Just remember this could have been a local high school and the murdered children could be your children, grandchildren, nieces, nephews, friends, brothers, sisters.
    Now is it worth it?
    I am not against your right to have guns , I am for the safety of children.

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    1. Really, the conversation was civil before a Council Member waded in.

      Ian Taylor of Moms Demand Action told me that Nicolas Cruz was not at fault for shooting up the school. I asked, “Do you feel like marches like these feed into his motivations?” I noted that Cruz specifically mentioned he wanted attention for shooting schools. Taylor said, “Not at all. His brain isn’t formed enough, he is only 19 and not old enough to understand right and wrong. People his age shouldn’t be allowed access to firearms.” I asked, “Because he’s so young?” “Yes, he’s a child and partly a victim in all this.” I had to ask twice, and was reaffirmed that Nicolas Cruz was not completely at fault.

      https://myedmondsnews.com/2018/02/rally-hope-reduce-gun-violence-set-monday-afternoon-edmonds/

      Adrienne, you’re saying it wasn’t the criminal’s fault too. I’m pretty sure Nicholas Cruz would of had his own gun safe, with his own code, had your law been in place in Florida, or Marysville. Care to walk this back?

      No one’s against safe storage of guns, so you’re arguing against points no one is making. Also, if I could do anything about shootings, I’d put gun safes in the schools, have a few teachers trained, that way the teachers (who I trust with my kids’ lives) would have what they need to engage. Trust teachers, arm some of them.

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    2. Ms. Fraley-Monillas, Reading all the comments, I am left with a sense that you, who heads up our city council, just wrote the most unintelligible, hard to read statement in this entire thread. Did you re-read what you wrote? It comes across as a mass of words based on very high emotions, but not many facts.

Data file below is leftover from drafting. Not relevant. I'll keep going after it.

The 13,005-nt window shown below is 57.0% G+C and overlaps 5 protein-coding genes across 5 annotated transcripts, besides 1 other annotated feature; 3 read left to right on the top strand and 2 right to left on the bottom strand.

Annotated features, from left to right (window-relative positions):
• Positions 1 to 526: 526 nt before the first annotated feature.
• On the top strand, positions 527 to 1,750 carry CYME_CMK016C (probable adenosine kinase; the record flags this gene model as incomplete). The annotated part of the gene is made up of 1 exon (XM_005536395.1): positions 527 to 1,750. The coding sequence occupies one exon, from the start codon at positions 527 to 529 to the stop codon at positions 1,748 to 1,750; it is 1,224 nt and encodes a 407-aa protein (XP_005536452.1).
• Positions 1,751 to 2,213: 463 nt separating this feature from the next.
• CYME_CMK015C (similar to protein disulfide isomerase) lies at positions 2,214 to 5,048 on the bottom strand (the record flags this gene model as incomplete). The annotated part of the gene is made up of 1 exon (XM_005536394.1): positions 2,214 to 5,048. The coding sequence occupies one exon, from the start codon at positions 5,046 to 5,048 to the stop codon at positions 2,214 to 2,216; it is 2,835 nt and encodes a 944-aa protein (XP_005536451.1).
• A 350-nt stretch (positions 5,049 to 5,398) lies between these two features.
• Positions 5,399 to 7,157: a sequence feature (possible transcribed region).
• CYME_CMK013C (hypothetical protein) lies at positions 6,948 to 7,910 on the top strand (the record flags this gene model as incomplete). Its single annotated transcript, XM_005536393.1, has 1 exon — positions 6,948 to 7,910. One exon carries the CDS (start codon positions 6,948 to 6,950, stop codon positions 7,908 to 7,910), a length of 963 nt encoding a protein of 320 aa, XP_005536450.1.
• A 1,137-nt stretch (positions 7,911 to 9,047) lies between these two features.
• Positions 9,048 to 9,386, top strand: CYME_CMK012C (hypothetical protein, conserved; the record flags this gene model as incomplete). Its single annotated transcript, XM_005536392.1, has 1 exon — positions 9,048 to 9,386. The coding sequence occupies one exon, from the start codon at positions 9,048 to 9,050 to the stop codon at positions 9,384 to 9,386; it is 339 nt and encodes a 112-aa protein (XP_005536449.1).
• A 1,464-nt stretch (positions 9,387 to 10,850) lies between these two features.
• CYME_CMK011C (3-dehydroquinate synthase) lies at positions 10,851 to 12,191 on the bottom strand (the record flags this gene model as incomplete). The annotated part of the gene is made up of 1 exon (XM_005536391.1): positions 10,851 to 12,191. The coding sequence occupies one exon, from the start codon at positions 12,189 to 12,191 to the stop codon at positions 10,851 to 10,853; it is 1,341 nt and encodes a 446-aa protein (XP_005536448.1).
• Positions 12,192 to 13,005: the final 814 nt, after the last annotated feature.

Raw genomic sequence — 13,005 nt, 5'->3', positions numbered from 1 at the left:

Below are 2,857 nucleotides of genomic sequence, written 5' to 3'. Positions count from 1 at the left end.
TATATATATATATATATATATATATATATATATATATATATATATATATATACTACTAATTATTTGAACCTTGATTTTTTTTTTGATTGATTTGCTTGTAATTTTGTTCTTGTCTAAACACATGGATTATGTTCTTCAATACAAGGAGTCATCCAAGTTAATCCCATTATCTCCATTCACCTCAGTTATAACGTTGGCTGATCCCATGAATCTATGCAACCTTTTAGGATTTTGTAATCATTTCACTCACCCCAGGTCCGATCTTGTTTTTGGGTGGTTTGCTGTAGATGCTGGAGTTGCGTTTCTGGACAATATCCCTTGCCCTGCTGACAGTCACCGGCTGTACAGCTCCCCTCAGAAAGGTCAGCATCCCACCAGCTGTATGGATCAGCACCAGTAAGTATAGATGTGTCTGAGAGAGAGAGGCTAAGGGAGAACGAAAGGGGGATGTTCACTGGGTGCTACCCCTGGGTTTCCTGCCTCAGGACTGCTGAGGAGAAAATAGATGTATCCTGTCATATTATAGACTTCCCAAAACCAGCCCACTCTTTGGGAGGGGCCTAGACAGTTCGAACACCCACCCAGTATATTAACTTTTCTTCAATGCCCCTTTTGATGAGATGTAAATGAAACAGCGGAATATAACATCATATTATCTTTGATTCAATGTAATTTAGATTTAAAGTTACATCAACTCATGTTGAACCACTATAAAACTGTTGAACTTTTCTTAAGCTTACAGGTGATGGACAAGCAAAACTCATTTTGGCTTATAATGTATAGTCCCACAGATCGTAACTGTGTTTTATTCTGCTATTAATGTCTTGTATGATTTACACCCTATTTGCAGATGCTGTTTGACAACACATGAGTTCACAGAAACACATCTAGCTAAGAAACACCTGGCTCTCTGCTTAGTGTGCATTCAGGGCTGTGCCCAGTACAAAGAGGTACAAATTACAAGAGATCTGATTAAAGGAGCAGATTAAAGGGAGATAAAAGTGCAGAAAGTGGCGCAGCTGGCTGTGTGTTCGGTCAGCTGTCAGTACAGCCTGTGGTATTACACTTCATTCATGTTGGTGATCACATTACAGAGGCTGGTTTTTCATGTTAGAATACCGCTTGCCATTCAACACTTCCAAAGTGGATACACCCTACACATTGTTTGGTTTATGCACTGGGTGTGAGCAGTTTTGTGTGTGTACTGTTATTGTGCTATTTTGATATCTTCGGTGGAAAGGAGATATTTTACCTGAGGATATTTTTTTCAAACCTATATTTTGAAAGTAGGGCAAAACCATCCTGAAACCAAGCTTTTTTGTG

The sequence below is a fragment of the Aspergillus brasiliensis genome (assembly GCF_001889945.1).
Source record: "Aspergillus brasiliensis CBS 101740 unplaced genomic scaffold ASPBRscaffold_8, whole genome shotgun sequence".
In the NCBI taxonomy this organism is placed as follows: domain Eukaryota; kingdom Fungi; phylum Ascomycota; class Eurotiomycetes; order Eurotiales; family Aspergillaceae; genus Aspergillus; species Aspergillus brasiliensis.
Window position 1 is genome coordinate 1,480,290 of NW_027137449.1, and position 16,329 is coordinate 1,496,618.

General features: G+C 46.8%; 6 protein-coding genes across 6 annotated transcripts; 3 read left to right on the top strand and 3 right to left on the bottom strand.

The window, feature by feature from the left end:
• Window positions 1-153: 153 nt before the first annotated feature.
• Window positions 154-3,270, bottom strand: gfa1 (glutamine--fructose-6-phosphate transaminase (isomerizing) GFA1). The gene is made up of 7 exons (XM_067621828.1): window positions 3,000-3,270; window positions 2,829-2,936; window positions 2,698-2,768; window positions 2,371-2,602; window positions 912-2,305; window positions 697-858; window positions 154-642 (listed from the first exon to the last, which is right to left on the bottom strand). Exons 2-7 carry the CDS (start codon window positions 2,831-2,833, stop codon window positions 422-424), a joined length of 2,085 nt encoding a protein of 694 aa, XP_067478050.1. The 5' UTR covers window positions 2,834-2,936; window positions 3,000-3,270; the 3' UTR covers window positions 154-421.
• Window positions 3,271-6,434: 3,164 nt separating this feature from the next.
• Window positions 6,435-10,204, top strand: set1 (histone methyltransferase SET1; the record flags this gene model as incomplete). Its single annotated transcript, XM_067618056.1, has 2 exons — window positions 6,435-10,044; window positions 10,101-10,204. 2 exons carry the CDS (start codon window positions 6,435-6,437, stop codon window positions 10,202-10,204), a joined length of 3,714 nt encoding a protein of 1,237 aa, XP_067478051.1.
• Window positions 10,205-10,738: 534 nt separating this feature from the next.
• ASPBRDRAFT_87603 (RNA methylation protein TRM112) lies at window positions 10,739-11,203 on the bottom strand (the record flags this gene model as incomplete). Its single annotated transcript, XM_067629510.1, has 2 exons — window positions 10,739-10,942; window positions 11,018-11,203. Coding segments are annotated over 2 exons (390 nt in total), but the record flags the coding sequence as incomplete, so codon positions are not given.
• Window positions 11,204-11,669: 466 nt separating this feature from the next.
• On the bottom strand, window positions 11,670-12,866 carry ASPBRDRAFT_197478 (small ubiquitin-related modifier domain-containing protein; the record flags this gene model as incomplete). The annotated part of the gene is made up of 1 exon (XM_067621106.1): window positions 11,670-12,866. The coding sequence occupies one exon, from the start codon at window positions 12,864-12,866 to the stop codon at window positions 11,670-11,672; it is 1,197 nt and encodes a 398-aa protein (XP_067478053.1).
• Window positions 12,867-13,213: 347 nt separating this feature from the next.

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    3. Adrienne, the only letter you should be concerned with is the one you’ll be receiving notifying you that you’ve been named in a lawsuit.

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      1. I agree with the above comment by Jeff Gray and I certainly hope that the citizens/taxpayers will not have to pay a dime for the defense of the irresponsible and social engineering that these present council members represent. Obviously Ms Johnson and the council member who was absent are the only ones who understand the consequences of the stance this city council is taking. This city council needs to stop legislating and work on the real issues that affect their constituency. I hope the voters in Edmonds are going to hold these council members responsible for the many unpopular stances they have taken when it comes time to vote.

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  15. Okay, so this discussion has now degenerated into conspiracy theories and Mom’s Demand Action hand-wringing of the “we have to do SOMETHING, it’s for the CHILDREN” kind.

    I will make one more point and then call this a wrap on my end: At no point here did I say that I am against “safe storage” of firearms. My home is alarmed, has hardened doors and security cameras and ample “safe storage” inside. This ordinance does not affect me personally. The issue here, and my point from the beginning, is that this ordinance will not withstand a court challenge and it will cost me, and YOU, THOUSANDS of our tax dollars. It is not the signees of the letter to the editor making this prediction. Seattle is already on the receiving end of a lawsuit on their version of this. Edmonds will be next, then Everett. Virtue signalling has a price. We will all have to pay this price for this reckless ordinance.

    Over and out.